Do You Need a Bookkeeper, Accountant or CPA? What’s the Difference?

I usually get this questions quite a bit during my accounting and QuickBooks classes I teach…

While this may vary by state, size of organization and licensing requirements, there are some clear distinctions.

When you make an appointment with a doctor, are you ever asked if you’d mind seeing a Physician’s Assistant or a Nurse Practitioner instead? If you have a fairly minor medical issue, those options may be fine.

 

But what if you suspect something serious, a condition that may be life-threatening or require a referral to a specialist? You may opt to wait a day or two until a doctor is available.

Choosing a financial professional for your business is a bit more complicated. You have to ask yourself one question that may require a lot of deliberation: What level of service do you need?

 

Keeping the Books – The “Bookkeeper”

The term bookkeeper means precisely what it sounds like.  These are individuals who understand and can perform the basic functions involved in maintaining financial “books.” Small businesses may hire them to simply manage income and expenses, and possibly payroll. They would provide services related to invoicing customers and paying bills owed to vendors.

Depending on the level of sophistication the company requires, they might maintain a General Ledger and record entries as debits and credits. They could also be responsible for generating simple reports. In larger businesses, a bookkeeper might only be responsible for one element of the accounting process, like Accounts Receivable.  By definition, a bookkeeper does not require any special training or licensing, though employers often specify the qualifications they’re looking for, like a business degree or at least attendance in some accounting classes.

Also, not to confuse the function of a bookkeeper with an administrative assistant  this function in the world of Small Business id often mixed and merged with the job of an office person doing tasks such as answering the phone, picking up the mail, organizing paperwork, etc… Unfortunately the role of a bookkeeper that is 100% focused on the function of keeping the books is often diluted by other office tasks.  As the bookkeeper has more time to dedicate to the books and higher responsibilities such as internal controls, they start filling the role of an internal accountant.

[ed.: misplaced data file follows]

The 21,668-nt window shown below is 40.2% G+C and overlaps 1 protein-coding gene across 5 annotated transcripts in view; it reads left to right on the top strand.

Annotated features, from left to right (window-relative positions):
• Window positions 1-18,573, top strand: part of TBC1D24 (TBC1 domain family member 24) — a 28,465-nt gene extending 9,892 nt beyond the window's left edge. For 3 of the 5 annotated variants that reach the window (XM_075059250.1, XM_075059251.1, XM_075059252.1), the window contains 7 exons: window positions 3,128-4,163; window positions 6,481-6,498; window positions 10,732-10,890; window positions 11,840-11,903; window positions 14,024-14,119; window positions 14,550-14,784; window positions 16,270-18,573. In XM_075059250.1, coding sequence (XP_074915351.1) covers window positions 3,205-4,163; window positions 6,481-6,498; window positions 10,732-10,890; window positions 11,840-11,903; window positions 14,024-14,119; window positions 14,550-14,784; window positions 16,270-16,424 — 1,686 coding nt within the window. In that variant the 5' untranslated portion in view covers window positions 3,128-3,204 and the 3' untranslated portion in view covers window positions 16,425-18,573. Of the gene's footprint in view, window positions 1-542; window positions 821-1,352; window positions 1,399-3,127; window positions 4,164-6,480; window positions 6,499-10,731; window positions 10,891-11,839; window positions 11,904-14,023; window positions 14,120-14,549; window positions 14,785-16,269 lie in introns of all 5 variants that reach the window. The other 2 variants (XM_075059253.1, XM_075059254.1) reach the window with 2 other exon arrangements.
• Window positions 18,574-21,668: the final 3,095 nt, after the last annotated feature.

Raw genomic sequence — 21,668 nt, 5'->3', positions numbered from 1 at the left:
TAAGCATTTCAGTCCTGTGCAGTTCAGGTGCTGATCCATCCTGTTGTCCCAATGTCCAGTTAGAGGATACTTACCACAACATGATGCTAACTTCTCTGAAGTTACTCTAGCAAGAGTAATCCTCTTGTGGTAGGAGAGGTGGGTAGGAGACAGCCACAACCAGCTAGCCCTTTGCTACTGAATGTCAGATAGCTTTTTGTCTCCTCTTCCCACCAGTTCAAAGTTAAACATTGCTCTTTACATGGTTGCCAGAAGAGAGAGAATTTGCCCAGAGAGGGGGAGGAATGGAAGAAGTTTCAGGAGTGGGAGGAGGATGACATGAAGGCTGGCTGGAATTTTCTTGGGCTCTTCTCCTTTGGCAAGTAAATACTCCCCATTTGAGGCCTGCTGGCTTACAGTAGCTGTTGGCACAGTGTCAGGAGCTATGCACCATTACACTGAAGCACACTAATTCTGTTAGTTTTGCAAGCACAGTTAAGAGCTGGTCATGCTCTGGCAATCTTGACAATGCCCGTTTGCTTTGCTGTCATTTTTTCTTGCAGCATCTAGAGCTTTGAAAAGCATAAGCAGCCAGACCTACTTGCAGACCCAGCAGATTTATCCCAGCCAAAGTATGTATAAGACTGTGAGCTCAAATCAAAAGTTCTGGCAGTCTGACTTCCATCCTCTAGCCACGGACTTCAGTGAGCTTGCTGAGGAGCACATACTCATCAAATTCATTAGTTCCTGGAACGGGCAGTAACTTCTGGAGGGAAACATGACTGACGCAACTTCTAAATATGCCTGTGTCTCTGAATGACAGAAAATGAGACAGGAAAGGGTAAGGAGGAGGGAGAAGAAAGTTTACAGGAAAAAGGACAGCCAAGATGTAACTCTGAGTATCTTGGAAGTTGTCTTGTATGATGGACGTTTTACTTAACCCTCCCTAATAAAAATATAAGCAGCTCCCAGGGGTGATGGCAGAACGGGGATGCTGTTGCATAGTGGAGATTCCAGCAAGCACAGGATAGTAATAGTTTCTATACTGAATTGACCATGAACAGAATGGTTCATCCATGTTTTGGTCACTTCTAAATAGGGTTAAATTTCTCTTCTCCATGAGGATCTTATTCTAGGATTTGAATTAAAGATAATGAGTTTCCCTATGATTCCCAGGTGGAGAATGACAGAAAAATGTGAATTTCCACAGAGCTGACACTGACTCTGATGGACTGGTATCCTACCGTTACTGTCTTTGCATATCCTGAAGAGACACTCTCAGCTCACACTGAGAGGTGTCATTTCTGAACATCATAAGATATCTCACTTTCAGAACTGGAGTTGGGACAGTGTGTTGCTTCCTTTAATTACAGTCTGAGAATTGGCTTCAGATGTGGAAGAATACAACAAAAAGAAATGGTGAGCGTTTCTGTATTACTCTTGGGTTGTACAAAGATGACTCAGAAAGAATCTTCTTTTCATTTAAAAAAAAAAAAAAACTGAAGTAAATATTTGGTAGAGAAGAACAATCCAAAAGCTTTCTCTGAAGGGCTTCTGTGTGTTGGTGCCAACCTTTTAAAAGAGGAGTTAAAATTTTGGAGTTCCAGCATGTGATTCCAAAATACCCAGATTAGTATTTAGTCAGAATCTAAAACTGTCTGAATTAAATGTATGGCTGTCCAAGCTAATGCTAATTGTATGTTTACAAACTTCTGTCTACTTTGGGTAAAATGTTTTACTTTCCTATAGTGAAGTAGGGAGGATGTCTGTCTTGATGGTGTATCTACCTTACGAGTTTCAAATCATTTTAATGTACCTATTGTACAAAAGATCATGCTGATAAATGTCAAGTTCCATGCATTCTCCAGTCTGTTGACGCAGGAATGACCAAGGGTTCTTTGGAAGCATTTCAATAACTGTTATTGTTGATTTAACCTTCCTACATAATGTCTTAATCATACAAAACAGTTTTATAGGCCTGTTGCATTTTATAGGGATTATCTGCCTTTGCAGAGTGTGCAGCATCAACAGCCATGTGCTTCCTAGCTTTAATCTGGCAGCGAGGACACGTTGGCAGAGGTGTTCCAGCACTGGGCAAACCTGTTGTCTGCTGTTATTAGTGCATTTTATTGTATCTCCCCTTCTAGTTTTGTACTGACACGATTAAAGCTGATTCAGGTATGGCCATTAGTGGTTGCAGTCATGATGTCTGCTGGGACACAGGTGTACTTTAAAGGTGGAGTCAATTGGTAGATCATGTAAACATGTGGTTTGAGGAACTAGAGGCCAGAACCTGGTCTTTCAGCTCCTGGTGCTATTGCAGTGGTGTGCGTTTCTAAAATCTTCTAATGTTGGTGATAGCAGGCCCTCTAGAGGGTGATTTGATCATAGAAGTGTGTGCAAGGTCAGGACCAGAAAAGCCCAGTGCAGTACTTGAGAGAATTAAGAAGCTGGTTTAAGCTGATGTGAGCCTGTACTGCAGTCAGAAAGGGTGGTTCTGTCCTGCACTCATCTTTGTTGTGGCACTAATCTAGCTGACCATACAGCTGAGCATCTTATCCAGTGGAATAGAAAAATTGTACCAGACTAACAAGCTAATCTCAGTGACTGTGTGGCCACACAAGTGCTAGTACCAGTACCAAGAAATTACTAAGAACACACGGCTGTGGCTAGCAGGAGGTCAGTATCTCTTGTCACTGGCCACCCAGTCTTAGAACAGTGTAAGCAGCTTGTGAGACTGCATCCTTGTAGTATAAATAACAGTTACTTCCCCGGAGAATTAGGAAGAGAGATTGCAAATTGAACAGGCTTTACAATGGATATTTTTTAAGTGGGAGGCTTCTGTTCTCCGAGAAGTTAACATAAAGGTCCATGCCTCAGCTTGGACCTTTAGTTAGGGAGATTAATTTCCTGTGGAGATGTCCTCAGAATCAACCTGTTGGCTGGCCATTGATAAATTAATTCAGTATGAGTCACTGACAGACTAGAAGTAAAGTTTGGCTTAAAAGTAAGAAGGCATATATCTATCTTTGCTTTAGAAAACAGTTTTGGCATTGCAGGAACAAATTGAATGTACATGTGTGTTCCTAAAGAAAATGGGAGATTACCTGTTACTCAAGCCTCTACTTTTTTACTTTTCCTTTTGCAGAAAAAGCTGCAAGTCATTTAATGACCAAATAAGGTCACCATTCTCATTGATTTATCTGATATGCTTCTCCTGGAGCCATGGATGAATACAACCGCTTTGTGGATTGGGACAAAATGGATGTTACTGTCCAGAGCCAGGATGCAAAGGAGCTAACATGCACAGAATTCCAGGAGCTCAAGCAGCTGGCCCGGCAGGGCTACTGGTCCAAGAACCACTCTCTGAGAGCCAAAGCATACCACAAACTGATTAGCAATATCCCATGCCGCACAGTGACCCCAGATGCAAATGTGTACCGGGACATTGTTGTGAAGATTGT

More Knowledge, Management Skills Required – The Accountant

Accountants are usually required to have more formal education than bookkeepers, like a bachelors’ degree or even a masters’ in accounting. In larger companies, they may supervise a lower level accounting staff or bookkeepers. Businesses require a great deal more of them than simply managing the flow of money in and out.

The level of responsibility required of accountants varies depending on the size and specific needs of the business served. But generally, they’re expected to be able to help management understand their financial status so they can make better business decisions. They do this by, for example:

  • Establishing the company’s accounting systems and procedures
  • Ensuring that work is done efficiently and accurately, and that financial data is safe
  • Providing reports like balance statements and cash flow reports, and helping management understand their impact, and
  • Suggesting ways to minimize expenses.
Probably the most overlooked of all, is the role the (internal) accountant has to present official financial reports to management that will help in more timely and precise business decisions that adapt to the financial reality of the business.
An Accountant could be fully employed at the business or work in a part-time basis once per month to simply close the books and prepare internal financial reports, depending on the size of the company and reporting requirements.

Tax Preparer

Being the tax preparer is not a title, or credential usually… is more often than not just a function.  Anyone in a business can prepare the tax returns as long as they have been authorized to do so by management (wether is the business owner or a bookkeeper).